In a case involving retired Indianapolis Colts center Jeff Saturday, the Ohio Supreme Court says it will hear arguments for and against Cleveland's so-called "jock tax" early next year.
At issue is an Ohio law allowing cities to levy income tax on professional entertainers or athletes no matter how long or short a time they're in the state.
Saturday and former Chicago Bears linebacker Hunter Hillenmeyer sued over Cleveland's interpretation of the law, saying Cleveland unfairly imposes a 2-percent income tax based on games played in the city as a percentage of total games played.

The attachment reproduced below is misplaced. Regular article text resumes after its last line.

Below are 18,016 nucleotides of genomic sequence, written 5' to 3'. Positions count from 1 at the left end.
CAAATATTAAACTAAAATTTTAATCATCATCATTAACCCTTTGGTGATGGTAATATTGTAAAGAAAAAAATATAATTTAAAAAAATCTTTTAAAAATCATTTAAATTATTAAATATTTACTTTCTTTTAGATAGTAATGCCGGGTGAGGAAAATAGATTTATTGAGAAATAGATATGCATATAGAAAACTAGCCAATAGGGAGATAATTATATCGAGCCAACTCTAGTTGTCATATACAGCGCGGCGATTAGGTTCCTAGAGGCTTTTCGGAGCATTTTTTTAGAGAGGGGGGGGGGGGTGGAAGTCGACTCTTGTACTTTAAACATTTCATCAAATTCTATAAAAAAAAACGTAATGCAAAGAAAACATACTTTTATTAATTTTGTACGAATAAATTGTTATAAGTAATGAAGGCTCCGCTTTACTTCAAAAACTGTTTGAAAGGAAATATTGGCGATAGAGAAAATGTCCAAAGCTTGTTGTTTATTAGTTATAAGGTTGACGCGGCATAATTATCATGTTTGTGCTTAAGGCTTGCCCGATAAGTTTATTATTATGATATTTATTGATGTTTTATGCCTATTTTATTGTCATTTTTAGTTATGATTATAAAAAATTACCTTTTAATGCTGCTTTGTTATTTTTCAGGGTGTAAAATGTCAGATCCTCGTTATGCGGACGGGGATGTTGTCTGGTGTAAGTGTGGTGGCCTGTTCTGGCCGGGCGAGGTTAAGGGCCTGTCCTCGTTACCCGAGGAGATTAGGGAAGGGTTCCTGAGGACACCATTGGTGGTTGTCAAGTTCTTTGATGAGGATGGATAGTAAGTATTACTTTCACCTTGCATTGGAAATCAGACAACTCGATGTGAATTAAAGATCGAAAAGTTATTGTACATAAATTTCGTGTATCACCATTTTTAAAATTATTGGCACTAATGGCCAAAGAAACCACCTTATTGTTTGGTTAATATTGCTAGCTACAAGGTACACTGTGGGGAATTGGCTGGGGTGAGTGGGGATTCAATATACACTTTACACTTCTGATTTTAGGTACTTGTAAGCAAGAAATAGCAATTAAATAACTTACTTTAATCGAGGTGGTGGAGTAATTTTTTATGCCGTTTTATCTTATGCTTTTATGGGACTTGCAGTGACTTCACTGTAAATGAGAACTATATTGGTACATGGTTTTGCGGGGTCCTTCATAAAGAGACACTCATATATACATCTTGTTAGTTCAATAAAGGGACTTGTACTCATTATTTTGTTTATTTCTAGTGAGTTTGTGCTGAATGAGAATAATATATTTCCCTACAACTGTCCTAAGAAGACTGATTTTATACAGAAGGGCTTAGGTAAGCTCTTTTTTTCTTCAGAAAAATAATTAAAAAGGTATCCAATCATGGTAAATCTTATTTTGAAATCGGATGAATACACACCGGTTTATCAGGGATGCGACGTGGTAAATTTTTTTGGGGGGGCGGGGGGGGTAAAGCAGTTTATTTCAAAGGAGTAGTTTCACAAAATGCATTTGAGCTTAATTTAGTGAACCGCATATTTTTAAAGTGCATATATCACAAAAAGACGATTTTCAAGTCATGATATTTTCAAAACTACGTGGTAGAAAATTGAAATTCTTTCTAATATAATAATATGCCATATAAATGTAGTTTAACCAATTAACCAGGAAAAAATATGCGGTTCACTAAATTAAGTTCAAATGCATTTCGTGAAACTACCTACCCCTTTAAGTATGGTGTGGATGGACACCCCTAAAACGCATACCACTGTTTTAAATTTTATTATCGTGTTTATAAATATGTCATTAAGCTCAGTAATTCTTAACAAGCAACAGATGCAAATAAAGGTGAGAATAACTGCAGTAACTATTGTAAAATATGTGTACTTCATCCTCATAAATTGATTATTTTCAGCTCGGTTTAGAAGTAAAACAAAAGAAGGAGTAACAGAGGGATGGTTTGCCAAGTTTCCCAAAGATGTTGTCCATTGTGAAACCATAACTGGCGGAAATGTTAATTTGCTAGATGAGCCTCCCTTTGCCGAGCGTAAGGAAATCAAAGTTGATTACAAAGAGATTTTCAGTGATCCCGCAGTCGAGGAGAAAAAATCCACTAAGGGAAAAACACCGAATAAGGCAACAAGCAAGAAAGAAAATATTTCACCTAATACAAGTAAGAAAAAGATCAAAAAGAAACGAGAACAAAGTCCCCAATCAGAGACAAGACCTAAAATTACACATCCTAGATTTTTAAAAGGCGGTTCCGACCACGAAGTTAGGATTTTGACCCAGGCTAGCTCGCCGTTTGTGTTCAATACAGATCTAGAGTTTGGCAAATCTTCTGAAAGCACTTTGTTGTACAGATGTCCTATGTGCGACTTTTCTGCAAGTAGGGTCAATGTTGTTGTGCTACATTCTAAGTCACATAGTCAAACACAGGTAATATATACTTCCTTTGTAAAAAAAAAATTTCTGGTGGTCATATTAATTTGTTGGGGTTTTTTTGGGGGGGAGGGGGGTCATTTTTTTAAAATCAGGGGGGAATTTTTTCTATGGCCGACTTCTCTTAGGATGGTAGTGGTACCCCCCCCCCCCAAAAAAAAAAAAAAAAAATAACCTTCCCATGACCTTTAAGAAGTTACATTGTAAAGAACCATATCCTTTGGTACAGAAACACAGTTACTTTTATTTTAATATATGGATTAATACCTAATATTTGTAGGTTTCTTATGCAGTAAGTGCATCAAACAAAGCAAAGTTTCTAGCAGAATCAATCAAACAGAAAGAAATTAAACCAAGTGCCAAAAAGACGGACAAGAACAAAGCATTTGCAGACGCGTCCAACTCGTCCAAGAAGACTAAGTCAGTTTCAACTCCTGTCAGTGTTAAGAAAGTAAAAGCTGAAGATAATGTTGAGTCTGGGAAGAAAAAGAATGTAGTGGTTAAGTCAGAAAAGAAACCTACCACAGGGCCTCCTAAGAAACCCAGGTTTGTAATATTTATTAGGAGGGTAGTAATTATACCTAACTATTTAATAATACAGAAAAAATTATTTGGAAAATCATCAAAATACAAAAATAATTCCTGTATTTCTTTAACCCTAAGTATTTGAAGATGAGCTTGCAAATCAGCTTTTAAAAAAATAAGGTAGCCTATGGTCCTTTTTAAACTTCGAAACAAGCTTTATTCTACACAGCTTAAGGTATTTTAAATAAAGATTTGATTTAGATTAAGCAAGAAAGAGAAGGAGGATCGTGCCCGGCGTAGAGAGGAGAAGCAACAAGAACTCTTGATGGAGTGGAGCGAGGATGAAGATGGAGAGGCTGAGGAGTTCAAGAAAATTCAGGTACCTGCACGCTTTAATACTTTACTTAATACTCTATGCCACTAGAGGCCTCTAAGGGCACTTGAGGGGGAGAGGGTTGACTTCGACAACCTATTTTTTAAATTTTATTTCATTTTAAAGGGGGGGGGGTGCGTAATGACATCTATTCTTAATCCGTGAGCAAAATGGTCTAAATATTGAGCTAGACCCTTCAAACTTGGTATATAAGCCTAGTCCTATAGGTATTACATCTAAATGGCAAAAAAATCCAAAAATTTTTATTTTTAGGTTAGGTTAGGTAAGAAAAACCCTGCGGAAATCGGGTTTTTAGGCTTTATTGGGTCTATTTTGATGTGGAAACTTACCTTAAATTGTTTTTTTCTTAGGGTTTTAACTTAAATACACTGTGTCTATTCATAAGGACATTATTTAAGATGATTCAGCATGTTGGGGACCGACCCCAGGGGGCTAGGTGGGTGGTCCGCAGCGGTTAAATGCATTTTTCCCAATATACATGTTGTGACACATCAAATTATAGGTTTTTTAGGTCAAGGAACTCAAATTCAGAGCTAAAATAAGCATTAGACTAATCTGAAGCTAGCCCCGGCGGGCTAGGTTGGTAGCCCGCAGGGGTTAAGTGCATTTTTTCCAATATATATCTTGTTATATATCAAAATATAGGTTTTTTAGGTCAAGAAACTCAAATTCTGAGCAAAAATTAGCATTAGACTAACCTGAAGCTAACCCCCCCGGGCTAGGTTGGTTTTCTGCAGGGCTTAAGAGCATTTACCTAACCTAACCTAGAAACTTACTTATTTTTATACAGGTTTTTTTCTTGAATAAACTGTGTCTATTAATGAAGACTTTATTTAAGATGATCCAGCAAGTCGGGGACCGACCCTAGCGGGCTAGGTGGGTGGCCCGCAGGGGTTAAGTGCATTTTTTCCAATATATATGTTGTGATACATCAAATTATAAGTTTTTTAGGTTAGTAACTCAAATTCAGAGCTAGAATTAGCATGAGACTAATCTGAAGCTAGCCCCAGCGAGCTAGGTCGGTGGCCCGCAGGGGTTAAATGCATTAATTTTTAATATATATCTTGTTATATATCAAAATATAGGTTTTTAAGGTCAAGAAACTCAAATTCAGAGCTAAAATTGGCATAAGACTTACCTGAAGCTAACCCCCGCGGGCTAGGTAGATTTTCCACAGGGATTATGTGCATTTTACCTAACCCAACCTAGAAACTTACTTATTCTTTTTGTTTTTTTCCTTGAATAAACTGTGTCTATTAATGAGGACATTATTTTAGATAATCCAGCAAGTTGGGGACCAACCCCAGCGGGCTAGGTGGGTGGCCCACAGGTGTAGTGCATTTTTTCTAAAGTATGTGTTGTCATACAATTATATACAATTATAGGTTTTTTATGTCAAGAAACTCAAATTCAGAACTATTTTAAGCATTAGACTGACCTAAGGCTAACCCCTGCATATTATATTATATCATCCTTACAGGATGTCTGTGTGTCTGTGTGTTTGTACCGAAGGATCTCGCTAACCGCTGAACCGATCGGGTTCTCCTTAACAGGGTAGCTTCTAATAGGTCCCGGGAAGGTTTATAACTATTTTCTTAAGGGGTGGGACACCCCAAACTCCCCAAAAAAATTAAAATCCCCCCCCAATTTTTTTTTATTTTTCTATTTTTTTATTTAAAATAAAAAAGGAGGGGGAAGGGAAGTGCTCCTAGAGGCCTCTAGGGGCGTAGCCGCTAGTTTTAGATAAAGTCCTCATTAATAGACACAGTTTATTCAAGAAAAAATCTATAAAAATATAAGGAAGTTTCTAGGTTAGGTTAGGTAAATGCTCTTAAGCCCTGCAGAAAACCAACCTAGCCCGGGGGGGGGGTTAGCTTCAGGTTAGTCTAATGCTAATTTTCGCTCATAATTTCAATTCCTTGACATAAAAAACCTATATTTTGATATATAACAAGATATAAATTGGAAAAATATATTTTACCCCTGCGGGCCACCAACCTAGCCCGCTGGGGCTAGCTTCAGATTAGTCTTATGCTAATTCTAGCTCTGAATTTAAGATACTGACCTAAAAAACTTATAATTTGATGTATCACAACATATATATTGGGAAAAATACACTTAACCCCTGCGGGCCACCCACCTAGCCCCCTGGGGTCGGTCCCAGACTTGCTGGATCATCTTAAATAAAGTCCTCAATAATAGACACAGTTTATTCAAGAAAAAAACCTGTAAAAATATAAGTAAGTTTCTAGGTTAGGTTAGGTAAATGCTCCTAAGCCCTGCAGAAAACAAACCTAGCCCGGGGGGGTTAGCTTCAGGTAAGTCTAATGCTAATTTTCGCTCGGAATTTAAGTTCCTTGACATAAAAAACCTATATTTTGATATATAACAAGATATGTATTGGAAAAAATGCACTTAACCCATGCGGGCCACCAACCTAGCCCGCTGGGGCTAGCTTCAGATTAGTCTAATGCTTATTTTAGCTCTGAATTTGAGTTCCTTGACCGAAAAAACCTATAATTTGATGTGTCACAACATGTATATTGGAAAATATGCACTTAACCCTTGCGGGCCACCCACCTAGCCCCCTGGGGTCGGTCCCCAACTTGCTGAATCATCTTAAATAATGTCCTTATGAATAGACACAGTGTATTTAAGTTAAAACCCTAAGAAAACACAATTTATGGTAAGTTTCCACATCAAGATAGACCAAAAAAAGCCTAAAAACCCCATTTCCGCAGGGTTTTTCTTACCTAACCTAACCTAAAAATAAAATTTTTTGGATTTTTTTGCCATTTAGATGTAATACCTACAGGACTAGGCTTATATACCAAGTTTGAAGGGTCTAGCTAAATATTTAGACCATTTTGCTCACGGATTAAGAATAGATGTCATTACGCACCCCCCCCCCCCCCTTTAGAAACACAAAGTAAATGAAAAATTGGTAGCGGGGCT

Hillenmeyer and Saturday are challenging the way Cleveland assesses its tax. The city uses a “games-played” calculation that divides the number of contests in the city by the number of games in a season. The players prefer “duty days,” or dividing days in the city by days in a season.
The three-member Ohio Board of Tax Appeals ruled in February that Cleveland’s per-game method of calculating taxable income didn’t violate state law. Saturday and Hillenmeyer appealed the case to the Ohio Supreme Court.
The court scheduled a Jan. 14 hearing in the case.